For early colon cancers, the recommended treatment is surgical removal. For most people with early stage colon cancer (stage I and most stage II), surgery alone is the only treatment required. Chemotherapy may be offered to some people with stage II cancers who have factors suggesting that their tumor may be at higher risk of recurrence. However, once a colon cancer has spread to local lymph nodes (stage III), the risk of the cancer returning remains high even if all visible evidence of the cancer has been removed by the surgeon. This is due to an increased likelihood that tiny cancer cells may have escaped prior to surgery and are too small to detect at that time by blood tests, scans or even direct examination. Their presence is deduced from higher risk of recurrence of the colon cancer at a later date (relapse). Medical cancer doctors (medical oncologists) recommend additional treatments with chemotherapy in this setting to lower the risk of the cancer’s return. Drugs used for chemotherapy enter the bloodstream and attack any colon cancer cells that were shed into the blood or lymphatic systems prior to the operation, attempting to kill them before they set up shop in other organs. This strategy, called adjuvant chemotherapy, has been proven to lower the risk of cancer recurrence and is recommended for all patients with stage III colon cancer who are healthy enough to undergo it, as well as for some higher risk stage II patients whose tumor may have been found to have obstructed or perforated the bowel wall prior to surgery.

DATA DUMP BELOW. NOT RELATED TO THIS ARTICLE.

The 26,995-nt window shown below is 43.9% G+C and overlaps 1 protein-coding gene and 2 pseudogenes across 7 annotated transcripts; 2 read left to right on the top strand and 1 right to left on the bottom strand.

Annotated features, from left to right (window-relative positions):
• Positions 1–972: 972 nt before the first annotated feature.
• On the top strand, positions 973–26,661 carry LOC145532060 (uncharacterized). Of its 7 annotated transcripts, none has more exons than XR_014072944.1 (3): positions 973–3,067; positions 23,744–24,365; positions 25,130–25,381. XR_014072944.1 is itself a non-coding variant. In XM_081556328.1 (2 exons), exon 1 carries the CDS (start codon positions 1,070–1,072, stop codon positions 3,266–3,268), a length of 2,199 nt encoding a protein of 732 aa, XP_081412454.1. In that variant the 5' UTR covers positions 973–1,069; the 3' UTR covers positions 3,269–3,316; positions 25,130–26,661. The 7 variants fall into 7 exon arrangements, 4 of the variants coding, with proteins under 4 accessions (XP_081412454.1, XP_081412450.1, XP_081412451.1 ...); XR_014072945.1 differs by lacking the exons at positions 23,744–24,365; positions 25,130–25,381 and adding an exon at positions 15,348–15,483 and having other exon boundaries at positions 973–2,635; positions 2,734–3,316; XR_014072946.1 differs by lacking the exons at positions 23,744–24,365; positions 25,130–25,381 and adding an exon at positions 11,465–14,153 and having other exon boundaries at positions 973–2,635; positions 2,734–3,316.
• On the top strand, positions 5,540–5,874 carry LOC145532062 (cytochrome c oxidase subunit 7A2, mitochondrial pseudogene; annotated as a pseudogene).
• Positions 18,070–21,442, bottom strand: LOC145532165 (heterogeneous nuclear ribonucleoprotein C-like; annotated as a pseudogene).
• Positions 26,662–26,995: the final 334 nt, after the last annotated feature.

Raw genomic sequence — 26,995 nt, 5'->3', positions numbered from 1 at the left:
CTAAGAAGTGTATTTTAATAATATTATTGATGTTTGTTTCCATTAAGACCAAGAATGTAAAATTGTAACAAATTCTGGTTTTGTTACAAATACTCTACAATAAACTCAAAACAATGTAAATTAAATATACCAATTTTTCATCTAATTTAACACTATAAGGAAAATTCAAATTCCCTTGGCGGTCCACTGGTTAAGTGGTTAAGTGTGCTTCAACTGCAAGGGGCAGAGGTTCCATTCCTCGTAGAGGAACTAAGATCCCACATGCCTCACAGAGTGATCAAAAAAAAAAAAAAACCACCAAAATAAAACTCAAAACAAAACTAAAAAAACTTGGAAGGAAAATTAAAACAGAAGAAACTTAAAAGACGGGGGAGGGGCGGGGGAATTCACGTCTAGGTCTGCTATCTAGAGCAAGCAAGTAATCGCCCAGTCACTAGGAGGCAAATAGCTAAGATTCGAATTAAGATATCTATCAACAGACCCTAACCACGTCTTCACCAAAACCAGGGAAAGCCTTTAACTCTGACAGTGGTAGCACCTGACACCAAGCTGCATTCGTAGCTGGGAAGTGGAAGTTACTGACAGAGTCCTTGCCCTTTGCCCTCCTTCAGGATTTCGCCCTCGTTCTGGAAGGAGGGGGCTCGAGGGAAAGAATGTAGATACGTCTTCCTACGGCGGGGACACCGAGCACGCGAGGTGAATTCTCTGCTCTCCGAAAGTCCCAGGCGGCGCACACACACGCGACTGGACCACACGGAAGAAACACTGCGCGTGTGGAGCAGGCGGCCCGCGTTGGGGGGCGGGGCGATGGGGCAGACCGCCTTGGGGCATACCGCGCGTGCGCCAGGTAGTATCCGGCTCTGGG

There are several different options for adjuvant chemotherapy for the treatment of colon cancer. The treatments involve a combination of chemotherapy drugs given orally or into the veins. The treatments typically are given for a total of six months. It is important to meet with an oncologist who can explain adjuvant chemotherapy options as well as side effects to watch out for so that the right choice can be made for a patient as an individual.